Two US F15 fighter jets nearly hit skydivers at 350mph when they flew under parachuting pair

Two US F15 fighter jets nearly hit skydivers at 350mph when they flew under parachuting pair

- in Usa News

TWO skydivers plunging to earth had a terrifying near miss when they were almost hit by 1,600mph ‘Top Gun’ American warplanes.

The freefallers filmed the horrific incident on a G-Pro headcam as they tumbled through the sky at 120mph near Chatteris, Cambs.

The report showed how close the planes were to the parachutists
The report showed how close the planes were to the parachutists

Though the F15 fighter jets – which found fame in the Tom Cruise ‘Top Gun’ movies – can do almost 1,600mph at full throttle, they were only flying at 350mph but that would have been enough to kill the skydivers instantly.

The ‘Top Gun’ American pilots based at RAF Lakenheath should have been told by air traffic control that the Cambridgeshire parachute site was active, said the UK Airprox Board in a report today.

It has led to the US Air Force base at Lakenheath re-briefing its fighter crews to ‘make them aware’.

Last summer the Duchess of Cornwall was involved in a near miss over the airfield as she flew back home to Gloucestershire in the Royal helicopter from attending a flower show at Sandringham.

The board was unable to establish how close the skydivers and the warplanes came to colliding over Chatteris airfield on 17 April, but still classified it in the second-highest danger category.

“The board was shown Go-Pro footage filmed from the helmet of one of the parachutists and could clearly see the F15s passing beneath” said the report.

The jets had made a turn shortly beforehand to avoid a refuelling tanker.

They were ‘handed over’ from air traffic controllers at RAF Coningsby in Lincolnshire to the team at Lakenheath in Suffolk, home of the US Air Force’s 48th Fighter Wing.

“However, the frequency became busy just as they transferred and so, by the time the F15 pilots checked in with the controller, they were already about to fly over Chatteris” said the report.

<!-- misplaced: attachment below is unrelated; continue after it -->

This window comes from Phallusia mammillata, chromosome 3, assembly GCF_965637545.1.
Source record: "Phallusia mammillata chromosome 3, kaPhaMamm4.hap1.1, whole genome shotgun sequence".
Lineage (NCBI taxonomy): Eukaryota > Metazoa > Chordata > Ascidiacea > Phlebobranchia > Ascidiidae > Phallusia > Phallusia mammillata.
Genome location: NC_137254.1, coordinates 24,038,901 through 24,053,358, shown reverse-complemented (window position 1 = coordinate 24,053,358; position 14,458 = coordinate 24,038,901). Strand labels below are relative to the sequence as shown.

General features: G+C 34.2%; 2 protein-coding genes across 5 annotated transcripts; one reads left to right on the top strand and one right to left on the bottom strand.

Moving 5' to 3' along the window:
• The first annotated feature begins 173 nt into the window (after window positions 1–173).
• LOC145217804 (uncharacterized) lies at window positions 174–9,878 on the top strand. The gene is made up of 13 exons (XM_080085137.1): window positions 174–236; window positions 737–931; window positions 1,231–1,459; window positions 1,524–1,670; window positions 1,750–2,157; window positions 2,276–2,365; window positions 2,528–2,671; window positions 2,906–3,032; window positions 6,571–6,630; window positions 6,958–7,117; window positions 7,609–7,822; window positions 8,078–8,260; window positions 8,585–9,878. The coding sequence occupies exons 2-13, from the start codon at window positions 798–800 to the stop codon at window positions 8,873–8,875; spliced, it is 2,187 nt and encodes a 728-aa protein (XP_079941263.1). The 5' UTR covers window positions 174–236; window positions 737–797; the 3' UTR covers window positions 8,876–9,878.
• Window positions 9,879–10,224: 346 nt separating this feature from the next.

The pilots ‘should have known about the position and activities at Chatteris as part of their normal briefing routine’ and either questioned air traffic control or avoided the airfield.

Chatteris, where several parachute clubs are based, call nearby air traffic controllers every morning to tell them if they are active.

The Airprox board said there was ‘very little more that Chatteris could have done’.

The skydivers had ‘no control over their speed or direction while in freefall’, but could have opened their parachutes to slow their descent, the report added.

The board said it was ‘unfortunate’ that the air traffic controller at Lakenheath had not warned the pilots ‘due to the completion of the handover at a busy time’. The controller had not subsequently filed a report on the incident.

A US Air Force representative had recently retired at short notice, leading to a gap in the advisory post during which time a report related to the incident was overlooked.

“A full-time liaison officer had been recruited and was due to be in post in the coming months – in the meantime, the post was being covered by other personnel.

“Despite the lack of report, he was able to provide the board with details about the circumstances.”

Chatteris, home to several skydiving centres, calls Lakenheath each morning to advise that they are active.

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